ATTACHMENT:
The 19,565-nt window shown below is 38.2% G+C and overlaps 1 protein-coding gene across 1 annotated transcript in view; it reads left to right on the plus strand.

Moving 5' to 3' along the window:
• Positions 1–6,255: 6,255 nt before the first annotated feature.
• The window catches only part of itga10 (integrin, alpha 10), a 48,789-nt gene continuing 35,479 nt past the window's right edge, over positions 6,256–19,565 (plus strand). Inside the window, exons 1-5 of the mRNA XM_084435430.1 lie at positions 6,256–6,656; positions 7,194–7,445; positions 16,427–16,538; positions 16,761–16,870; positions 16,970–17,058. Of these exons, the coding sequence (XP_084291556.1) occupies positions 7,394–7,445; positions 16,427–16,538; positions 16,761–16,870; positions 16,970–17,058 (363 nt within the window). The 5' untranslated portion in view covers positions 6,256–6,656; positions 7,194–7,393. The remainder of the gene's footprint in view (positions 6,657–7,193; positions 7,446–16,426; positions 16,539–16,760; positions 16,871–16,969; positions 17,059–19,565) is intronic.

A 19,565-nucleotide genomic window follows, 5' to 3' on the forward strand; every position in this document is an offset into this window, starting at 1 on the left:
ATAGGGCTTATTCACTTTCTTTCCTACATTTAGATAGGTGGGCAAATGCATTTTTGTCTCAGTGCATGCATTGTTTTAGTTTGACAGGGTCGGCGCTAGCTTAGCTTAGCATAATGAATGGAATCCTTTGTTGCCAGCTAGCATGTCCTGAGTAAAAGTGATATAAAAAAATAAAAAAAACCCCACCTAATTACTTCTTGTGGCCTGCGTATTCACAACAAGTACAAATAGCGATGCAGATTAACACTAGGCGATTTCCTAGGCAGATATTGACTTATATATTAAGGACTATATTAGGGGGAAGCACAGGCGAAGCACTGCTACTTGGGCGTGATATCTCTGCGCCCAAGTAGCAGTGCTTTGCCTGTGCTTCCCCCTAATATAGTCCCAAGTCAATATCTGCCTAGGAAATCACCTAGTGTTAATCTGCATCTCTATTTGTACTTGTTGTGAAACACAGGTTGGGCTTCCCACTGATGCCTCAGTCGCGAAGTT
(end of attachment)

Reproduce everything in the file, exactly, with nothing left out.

The 19,565-nt window shown below is 38.2% G+C and overlaps 1 protein-coding gene across 1 annotated transcript in view; it reads left to right on the plus strand.

Moving 5' to 3' along the window:
• Positions 1–6,255: 6,255 nt before the first annotated feature.
• The window catches only part of itga10 (integrin, alpha 10), a 48,789-nt gene continuing 35,479 nt past the window's right edge, over positions 6,256–19,565 (plus strand). Inside the window, exons 1-5 of the mRNA XM_084435430.1 lie at positions 6,256–6,656; positions 7,194–7,445; positions 16,427–16,538; positions 16,761–16,870; positions 16,970–17,058. Of these exons, the coding sequence (XP_084291556.1) occupies positions 7,394–7,445; positions 16,427–16,538; positions 16,761–16,870; positions 16,970–17,058 (363 nt within the window). The 5' untranslated portion in view covers positions 6,256–6,656; positions 7,194–7,393. The remainder of the gene's footprint in view (positions 6,657–7,193; positions 7,446–16,426; positions 16,539–16,760; positions 16,871–16,969; positions 17,059–19,565) is intronic.

A 19,565-nucleotide genomic window follows, 5' to 3' on the forward strand; every position in this document is an offset into this window, starting at 1 on the left:
ATAGGGCTTATTCACTTTCTTTCCTACATTTAGATAGGTGGGCAAATGCATTTTTGTCTCAGTGCATGCATTGTTTTAGTTTGACAGGGTCGGCGCTAGCTTAGCTTAGCATAATGAATGGAATCCTTTGTTGCCAGCTAGCATGTCCTGAGTAAAAGTGATATAAAAAAATAAAAAAAACCCCACCTAATTACTTCTTGTGGCCTGCGTATTCACAACAAGTACAAATAGCGATGCAGATTAACACTAGGCGATTTCCTAGGCAGATATTGACTTATATATTAAGGACTATATTAGGGGGAAGCACAGGCGAAGCACTGCTACTTGGGCGTGATATCTCTGCGCCCAAGTAGCAGTGCTTTGCCTGTGCTTCCCCCTAATATAGTCCCAAGTCAATATCTGCCTAGGAAATCACCTAGTGTTAATCTGCATCTCTATTTGTACTTGTTGTGAAACACAGGTTGGGCTTCCCACTGATGCCTCAGTCGCGAAGTT